After seeing a spike in C. difficile cases from 2015 to 2016, infection control practitioners at Fairfield Medical Center launched an innovative multi-pronged infection prevention campaign. Beginning in December 2016, they worked in close collaboration with senior leadership, clinical staff and Environmental Services teams to enhance environmental cleaning, optimize hand hygiene, and improve screening for C. difficile. As part of the intervention, Clorox Healthcare® Fuzion™ Cleaner Disinfectant, a next-generation bleach product that kills C. difficile spores in two minutes, was implemented throughout the hospital in all inpatient and outpatient areas, on all furniture and in all public spaces such as waiting rooms, public restrooms and common areas. Fuzion, which has a very low odor profile, leaves little to no residue and is compatible with a wide range of surfaces, is designed to enable expansive daily use.

According to Infection Control Practitioners, Kristin Shuman, MSN, RN, CNL and Tina Cass, MSN, RN, CNL, the facility-wide approach offered significant benefits compared to traditional models wherein regular bleach use is limited to patient isolation rooms and areas with historically high rates of infection.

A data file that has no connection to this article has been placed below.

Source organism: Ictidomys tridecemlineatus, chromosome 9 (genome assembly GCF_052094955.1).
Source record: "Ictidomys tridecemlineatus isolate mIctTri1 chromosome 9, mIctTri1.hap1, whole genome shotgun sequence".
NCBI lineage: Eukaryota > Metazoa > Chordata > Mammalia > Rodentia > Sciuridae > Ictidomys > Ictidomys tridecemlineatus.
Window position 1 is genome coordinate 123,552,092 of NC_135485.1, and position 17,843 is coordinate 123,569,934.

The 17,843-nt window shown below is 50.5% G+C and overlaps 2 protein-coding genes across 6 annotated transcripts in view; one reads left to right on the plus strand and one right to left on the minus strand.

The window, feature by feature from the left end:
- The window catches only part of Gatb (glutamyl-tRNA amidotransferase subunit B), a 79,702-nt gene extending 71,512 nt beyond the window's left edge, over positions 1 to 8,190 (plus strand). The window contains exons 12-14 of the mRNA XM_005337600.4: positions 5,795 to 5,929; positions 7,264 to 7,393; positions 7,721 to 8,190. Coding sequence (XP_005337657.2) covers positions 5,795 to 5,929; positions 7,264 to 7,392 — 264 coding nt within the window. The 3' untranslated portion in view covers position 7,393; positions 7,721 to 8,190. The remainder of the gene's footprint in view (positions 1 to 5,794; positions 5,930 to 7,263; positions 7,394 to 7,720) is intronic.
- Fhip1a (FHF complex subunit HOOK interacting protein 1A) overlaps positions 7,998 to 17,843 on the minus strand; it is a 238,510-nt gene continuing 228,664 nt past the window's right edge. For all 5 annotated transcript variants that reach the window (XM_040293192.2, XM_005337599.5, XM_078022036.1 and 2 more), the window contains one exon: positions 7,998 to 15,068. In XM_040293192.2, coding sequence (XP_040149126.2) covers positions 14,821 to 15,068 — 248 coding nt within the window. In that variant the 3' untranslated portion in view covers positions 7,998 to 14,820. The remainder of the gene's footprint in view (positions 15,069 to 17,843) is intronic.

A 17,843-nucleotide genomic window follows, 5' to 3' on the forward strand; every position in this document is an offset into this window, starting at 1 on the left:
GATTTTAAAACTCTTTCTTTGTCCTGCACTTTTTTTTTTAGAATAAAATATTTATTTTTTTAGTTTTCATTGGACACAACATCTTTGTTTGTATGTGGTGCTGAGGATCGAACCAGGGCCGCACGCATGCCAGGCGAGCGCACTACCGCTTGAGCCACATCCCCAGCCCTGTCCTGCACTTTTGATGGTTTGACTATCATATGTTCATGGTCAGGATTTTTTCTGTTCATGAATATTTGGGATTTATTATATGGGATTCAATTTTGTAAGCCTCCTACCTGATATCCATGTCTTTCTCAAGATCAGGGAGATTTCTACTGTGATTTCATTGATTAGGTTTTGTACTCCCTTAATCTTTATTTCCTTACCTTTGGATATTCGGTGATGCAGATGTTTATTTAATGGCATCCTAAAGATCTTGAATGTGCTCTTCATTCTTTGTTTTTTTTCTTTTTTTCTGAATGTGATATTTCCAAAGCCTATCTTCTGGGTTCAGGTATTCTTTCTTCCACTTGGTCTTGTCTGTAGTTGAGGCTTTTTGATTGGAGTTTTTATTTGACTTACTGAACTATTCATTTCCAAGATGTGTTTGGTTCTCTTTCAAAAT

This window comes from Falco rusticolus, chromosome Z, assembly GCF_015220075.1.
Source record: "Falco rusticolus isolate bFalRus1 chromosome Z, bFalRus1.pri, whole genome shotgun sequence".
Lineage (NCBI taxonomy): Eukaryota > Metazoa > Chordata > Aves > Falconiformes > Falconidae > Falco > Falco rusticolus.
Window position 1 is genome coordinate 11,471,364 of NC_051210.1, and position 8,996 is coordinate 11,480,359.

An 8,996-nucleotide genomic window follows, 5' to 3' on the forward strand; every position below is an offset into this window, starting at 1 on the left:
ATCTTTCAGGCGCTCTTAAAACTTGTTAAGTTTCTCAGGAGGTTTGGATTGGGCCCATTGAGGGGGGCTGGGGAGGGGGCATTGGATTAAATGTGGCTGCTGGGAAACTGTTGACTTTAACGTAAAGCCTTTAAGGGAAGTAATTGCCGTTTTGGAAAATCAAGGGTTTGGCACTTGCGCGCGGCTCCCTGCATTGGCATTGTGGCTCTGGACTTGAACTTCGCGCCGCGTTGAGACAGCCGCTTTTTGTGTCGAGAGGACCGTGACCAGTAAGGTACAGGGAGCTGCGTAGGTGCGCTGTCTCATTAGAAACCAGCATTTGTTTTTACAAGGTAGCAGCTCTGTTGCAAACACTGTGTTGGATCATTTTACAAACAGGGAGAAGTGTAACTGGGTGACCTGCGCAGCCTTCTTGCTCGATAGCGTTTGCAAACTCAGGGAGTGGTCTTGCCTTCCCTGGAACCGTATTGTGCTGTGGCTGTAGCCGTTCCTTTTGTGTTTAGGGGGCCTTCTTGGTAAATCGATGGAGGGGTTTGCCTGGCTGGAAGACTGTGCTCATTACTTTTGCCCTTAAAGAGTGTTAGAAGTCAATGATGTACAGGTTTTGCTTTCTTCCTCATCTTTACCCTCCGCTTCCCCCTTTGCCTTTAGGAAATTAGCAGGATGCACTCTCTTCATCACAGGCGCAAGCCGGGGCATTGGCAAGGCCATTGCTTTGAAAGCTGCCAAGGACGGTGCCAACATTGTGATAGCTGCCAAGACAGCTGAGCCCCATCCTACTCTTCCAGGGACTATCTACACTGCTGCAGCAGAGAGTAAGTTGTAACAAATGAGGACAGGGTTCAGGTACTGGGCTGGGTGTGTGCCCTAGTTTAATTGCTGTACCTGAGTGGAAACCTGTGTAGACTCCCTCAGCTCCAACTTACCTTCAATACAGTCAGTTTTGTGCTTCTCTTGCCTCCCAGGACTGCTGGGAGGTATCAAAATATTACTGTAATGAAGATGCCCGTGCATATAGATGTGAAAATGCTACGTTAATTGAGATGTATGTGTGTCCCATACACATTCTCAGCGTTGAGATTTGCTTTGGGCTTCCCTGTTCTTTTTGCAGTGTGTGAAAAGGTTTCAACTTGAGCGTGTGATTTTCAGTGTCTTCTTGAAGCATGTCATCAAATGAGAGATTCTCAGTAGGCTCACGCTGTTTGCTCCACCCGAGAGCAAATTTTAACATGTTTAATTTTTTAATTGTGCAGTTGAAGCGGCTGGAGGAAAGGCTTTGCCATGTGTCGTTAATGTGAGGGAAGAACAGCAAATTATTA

“Patients with C. difficile don’t always show symptoms and many visit ERs, sit in waiting areas, walk hallways and go for additional tests or lab work before a diagnosis is reached,” said Shuman. “If you’re only using bleach in isolation rooms, you can’t adequately address asymptomatic carriage and may be missing important exposure-related infection risks at other points in the patient journey.”

Between December 2016 and October 2017, the campaign led to an 88 percent reduction in C. difficile infection rates.4 Fairfield Medical Center realized further reductions from 2017-2018, and from January-July 2018, maintained a 0.68 standardized infection ratio (SIR).

St. Vincent Healthcare